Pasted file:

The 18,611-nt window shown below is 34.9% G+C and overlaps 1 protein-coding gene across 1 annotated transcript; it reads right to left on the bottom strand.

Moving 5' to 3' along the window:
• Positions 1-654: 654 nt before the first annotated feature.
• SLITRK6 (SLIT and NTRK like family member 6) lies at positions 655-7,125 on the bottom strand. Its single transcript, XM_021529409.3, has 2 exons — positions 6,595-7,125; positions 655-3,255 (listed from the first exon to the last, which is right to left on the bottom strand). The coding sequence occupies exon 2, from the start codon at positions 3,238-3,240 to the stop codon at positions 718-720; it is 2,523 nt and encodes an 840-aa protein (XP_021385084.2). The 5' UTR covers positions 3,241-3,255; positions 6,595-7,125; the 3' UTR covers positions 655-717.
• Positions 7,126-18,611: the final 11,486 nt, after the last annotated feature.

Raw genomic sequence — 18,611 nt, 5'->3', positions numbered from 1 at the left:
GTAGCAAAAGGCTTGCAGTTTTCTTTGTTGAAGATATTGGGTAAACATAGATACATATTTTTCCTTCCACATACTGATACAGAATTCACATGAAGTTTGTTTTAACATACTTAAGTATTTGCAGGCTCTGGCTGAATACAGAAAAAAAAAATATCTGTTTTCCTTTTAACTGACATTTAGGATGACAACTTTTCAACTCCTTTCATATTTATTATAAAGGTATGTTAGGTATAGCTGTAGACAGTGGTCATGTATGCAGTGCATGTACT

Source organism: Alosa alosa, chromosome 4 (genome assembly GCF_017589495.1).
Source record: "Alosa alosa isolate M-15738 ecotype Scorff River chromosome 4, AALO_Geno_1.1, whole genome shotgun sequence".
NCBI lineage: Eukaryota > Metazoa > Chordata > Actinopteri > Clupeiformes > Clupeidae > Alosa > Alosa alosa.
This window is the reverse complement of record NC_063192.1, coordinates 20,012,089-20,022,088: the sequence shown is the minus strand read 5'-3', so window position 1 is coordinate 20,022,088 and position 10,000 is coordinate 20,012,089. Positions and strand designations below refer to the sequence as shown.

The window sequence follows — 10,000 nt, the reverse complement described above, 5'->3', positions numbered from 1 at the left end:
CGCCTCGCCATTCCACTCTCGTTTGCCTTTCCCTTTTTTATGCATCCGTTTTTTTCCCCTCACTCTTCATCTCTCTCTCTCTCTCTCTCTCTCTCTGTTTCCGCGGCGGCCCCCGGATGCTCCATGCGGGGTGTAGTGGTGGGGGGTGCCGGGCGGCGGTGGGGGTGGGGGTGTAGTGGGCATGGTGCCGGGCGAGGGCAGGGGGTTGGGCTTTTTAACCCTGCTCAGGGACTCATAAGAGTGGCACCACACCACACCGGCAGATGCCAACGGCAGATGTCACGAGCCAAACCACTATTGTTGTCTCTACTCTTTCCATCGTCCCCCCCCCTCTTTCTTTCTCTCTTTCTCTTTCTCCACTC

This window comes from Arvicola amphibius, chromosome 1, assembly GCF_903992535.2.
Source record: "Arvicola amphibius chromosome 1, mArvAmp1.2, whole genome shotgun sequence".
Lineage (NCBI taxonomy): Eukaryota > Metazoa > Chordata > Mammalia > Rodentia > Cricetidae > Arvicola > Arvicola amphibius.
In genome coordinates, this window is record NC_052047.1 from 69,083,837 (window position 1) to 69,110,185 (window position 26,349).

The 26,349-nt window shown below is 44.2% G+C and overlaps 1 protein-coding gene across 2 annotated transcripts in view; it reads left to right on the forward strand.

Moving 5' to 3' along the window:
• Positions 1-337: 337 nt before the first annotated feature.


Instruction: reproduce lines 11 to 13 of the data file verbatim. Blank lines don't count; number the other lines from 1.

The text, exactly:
This window is the reverse complement of record NC_063192.1, coordinates 20,012,089-20,022,088: the sequence shown is the minus strand read 5'-3', so window position 1 is coordinate 20,022,088 and position 10,000 is coordinate 20,012,089. Positions and strand designations below refer to the sequence as shown.

The window sequence follows — 10,000 nt, the reverse complement described above, 5'->3', positions numbered from 1 at the left end:
CGCCTCGCCATTCCACTCTCGTTTGCCTTTCCCTTTTTTATGCATCCGTTTTTTTCCCCTCACTCTTCATCTCTCTCTCTCTCTCTCTCTCTCTCTGTTTCCGCGGCGGCCCCCGGATGCTCCATGCGGGGTGTAGTGGTGGGGGGTGCCGGGCGGCGGTGGGGGTGGGGGTGTAGTGGGCATGGTGCCGGGCGAGGGCAGGGGGTTGGGCTTTTTAACCCTGCTCAGGGACTCATAAGAGTGGCACCACACCACACCGGCAGATGCCAACGGCAGATGTCACGAGCCAAACCACTATTGTTGTCTCTACTCTTTCCATCGTCCCCCCCCCTCTTTCTTTCTCTCTTTCTCTTTCTCCACTC